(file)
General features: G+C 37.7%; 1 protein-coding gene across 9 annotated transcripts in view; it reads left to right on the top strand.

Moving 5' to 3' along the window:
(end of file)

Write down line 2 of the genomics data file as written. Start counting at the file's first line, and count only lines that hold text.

Moving 5' to 3' along the window: